Beleaguered fans of the Affordable Care Act (ACA) got some encouraging news on Wednesday morning: The contraceptive mandate is working. A study released by the Guttmacher Institute, a think tank that supports abortion rights, revealed that the number of privately insured women who paid nothing out of pocket for birth-control pills nearly tripled since the fall of 2012, from 15 percent to 40 percent. More women are also getting the vaginal ring at no cost.
This financial bonus is courtesy of an ACA rule requiring private insurance companies to cover preventive care—like contraceptive products, procedures, and counseling—at no cost to the patient. Although some insurance plans are still “grandfathered in,” which means they don’t need to conform to the ACA’s requirements for now, millions of women became eligible for no-cost birth control at the beginning of the year, and they’re taking advantage of it.
There is some bad news sandwiched in with the good. Although the number of women who let their insurance company pick up the bill for their birth-control pills or ring increased substantially, the same was not true for other contraceptives like the IUD or the shot. What isn’t clear is whether this means women are choosing birth-control pills or rings over longer-acting methods like the IUD, or whether a delightful cocktail of insurer malice and provider incompetence is to blame.
The contraception mandate, infamous of late because religious business owners are begging the courts to let them wriggle free of its clutches, is a smart piece of policy because it allows women to choose the form of birth control that’s best for them, regardless of cost. The pill is the uncontested ruler of the contraceptive market, not because it’s best for preventing pregnancy (many women don’t remember to take it at the same time every day, which can reduce its success), but because of the low monthly bill. The IUD, a t-shaped device that, once inserted into a woman’s uterus, can last up to 12 years with no daily interference, has a much higher upfront price. The contraception mandate was supposed to make IUDs a viable option for more women by shifting the cost of the device and insertion to the insurance provider. But there’s no sign, at least from this study, that women are taking the plunge. Why?
Part of the problem, says Adam Sonfield, a senior public-policy associate and one of the co-authors of the study, could be “inconsistent” implementation of the contraception mandate by insurance companies—i.e. charging women co-pays for products and services that should be free. “Some insurers might not be treating every form of birth control identically, which obviously runs counter to the law,” he says. “There’s been some reluctance to cover contraception with upfront costs.”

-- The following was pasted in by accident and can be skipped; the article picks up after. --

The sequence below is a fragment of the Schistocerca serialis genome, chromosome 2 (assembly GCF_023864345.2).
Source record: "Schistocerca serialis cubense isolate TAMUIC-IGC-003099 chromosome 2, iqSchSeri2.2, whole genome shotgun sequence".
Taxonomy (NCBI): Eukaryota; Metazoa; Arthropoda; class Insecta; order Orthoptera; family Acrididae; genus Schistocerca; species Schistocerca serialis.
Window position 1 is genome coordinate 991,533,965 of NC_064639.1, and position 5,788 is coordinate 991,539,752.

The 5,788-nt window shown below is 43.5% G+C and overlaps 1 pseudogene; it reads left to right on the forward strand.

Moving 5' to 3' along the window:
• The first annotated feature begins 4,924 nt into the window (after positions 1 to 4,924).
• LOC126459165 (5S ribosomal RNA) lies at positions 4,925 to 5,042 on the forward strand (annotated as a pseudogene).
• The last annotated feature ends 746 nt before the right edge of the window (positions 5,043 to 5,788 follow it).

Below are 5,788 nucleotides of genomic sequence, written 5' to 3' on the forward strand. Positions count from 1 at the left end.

But it’s hard to pin the blame entirely on the insurance companies. Judy Waxman, vice president for health and reproductive rights at the National Women’s Law Center (NWLC), a nonprofit advocacy organization with a hotline to help women when their coverage is denied, explains that because IUDs are expensive, many doctors don’t keep them in stock. This means that if a woman decides to opt for an IUD, she might need to pick up the device at a pharmacy, then return to her physician once for the insertion and again for a follow-up. “Some women find that annoying or difficult to manage,” she says. “Even though all the visits should be covered, they may not want to go to the doctor three times.”
Mara Gandal-Powers, an attorney for the NWLC who works on the hotline, says that other women have complained that although their IUD itself was free, they were hit with co-pays for the insertion procedure or follow-up appointment. She adds, though, that the people she works with are self-selecting. They only call if they’re having a problem.
It’s also possible that doctors simply aren’t presenting their patients with the full range of birth-control options. As I wrote in October, contraceptive counseling is technically covered under the ACA, but the reality is murkier; busy doctors with growing patient rolls often aren’t paid to spend an extra 30 minutes walking women through the pros and cons of each form of birth control. If a doctor is more familiar with the pill, that’s what they’ll recommend. The lack of counseling is especially dispiriting because many women seem to want an alternative to the ubiquitous pill, with its unpredictable side effects and once-daily regimen. The popularity of the vaginal ring, which women replace monthly, points to this yen for more variety.
Overall, the numbers are promising, especially since for many women, the contraception mandate has only been in effect for a year. But doctors and insurance companies will have to do more to ensure that not only are women getting birth control at no cost, they’re choosing the method that works best for them. “It’s clear lots of women want to take advantage of this,” says Sonfield. “The fact that we’re seeing such a rapid increase, despite all the hurdles, is pretty striking. But there are still lots of logistical hurdles, and no one can think that this insurance coverage guarantee will be the silver bullet.”